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Research Affiliates and Centres


Africa Center in Public Health and Herbal Medicine (ACEPHEM)

The Africa Center in Public Health and Herbal Medicine (ACEPHEM) at the College of Medicine (CoM)- University of Malawi, was created to address the unmet needs of highly trained academics and researchers in Public Health and Herbal Medicine. We are providing a platform for high level training of graduates at MSc/MPH,MPhil/PhD and MMED levels. These will be complemented by short courses- for the people of Malawi and the global reach.

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Blantyre Malaria Project

Centre for Reproductive Health (CRH)

The Centre for Reproductive Health (CRH) was established in October 2002 as a capacity building project. The CRH aims at providing leadership, training and research expertise in order to build the human capacity required to scale up the implementation of the national reproductive health program. To achieve this aim, the CRH has three main functions: conducting operations research in reproductive health; postgraduate students teaching and research supervision and training various stakeholders to build capacity for professional development, SRH leadership and awareness of sexual and reproductive health and rights (SRHR) among young people and the vulnerable in society. CRH also promotes networking and research collaboration among various research institutions both locally and internationally.

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Helse Nord Tuberculosis Initiative (HNTI) Centre for Tuberculosis Research

The Helse Nord Tuberculosis Initiative (HNTI) was established in 2010 with core funding from the Helse Nord RHF, and is based in the Pathology Department of the University of Malawi, College of Medicine. The vision of the HNTI is to be a centre of excellence in tuberculosis research and other infections in sub-Saharan Africa. The mission of the HNTI is to conduct collaborative and multidisciplinary research in tuberculosis and other infections with the long term goal of building local scientific research capacity that is sustainable, internationally excellent, and that makes a direct contribution to local and international policies and practices.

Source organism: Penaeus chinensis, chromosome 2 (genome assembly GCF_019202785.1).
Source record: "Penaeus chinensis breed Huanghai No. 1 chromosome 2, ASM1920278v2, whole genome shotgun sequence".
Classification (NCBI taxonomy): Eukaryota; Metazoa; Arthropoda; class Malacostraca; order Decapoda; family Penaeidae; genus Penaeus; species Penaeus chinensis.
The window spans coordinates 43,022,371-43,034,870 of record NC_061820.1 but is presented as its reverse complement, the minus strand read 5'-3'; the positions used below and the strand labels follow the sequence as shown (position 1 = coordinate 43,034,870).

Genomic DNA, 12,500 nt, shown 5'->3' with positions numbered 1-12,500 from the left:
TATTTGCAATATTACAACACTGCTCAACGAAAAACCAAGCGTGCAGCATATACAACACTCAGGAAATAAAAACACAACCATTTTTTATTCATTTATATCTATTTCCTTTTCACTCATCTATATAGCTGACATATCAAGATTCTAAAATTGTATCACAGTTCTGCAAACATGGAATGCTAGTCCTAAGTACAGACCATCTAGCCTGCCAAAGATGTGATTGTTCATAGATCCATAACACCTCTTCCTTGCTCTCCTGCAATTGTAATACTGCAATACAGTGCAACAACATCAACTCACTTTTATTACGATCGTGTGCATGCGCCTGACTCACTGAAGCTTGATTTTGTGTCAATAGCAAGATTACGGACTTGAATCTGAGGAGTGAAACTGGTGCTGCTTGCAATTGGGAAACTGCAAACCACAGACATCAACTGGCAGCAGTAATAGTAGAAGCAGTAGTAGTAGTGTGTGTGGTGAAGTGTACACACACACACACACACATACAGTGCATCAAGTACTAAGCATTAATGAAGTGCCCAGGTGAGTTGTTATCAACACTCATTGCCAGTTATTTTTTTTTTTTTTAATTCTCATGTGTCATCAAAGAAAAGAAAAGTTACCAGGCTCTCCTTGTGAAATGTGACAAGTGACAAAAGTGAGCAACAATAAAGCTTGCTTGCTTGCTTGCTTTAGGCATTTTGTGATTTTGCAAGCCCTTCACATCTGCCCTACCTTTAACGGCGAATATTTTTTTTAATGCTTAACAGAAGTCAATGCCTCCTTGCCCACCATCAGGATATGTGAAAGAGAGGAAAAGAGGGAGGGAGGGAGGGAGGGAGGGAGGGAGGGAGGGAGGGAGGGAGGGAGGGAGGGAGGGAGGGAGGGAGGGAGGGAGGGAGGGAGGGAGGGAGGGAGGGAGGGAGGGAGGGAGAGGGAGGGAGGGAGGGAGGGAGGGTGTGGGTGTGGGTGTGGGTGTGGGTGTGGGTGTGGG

The current research themes at HNTI include tuberculosis diagnostics, community & anthropology, tuberculosis drug trials, and microbiology and molecular biology. The research focus for the tuberculosis diagnostics team is to identify better (impact, accurate and efficient) algorithms for diagnosing tuberculosis in children and HIV individuals. Under the tuberculosis drug trials team, the aim is to identify better (short and efficient) tuberculosis drug regimens. The Community & Anthropology team aims to employ electronic system capture tools to improve tuberculosis surveillance in Malawi and understand gender dynamics that affect access to tuberculosis diagnostics and treatment.

There HNTI has an administration team responsible for overseeing the HNTI’s human resources and procurement needs, financial management, coordination of research activities and general administrative duties. The administration team is also responsible for managing postgraduate courses and research grants.

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MAC Communicable Diseases Action Centre (MAC-CDAC)

The College of Medicine runs as an autonomous constituent of the University of Malawi with research responsibilities.  To fulfill its research responsibility, the College has a number of research units of which MAC-CDAC is part thereof to support basic medical and operational research.  MAC-CDAC  through College of Medicine provides training in knowledge, skills and advocacy needed for malaria,  HIV/AIDS and TB applied research and M&E programmes.

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Malawi Liverpool Wellcome Trust Clinical Research Programme

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Malawi Epidemiological and Intervention Research Unit (MEIRU)

The Malawi Epidemiology and Intervention Research Unit (MEIRU) is based in Lilongwe, and is supported by a Strategic Award to the London School of Hygiene and Tropical Medicine. Originally known as the Karonga Prevention Study, MEIRU is led by Professor Moffat Nyirenda, a Professsor of Clinical Research who holds a First Class honours degree from the College of Medicine. The Karonga Prevention Study was originally set up 30 years ago to tackle leprosy, and later expanded into tuberculosis, HIV and noncommunicable diseases (NCDs). It is unique in conducting research to address the growing burden of NCDs in Malawi and examine the interaction with infectious diseases.

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Johns Hopkins Project


Training and Research Unit of Excellence (TRUE)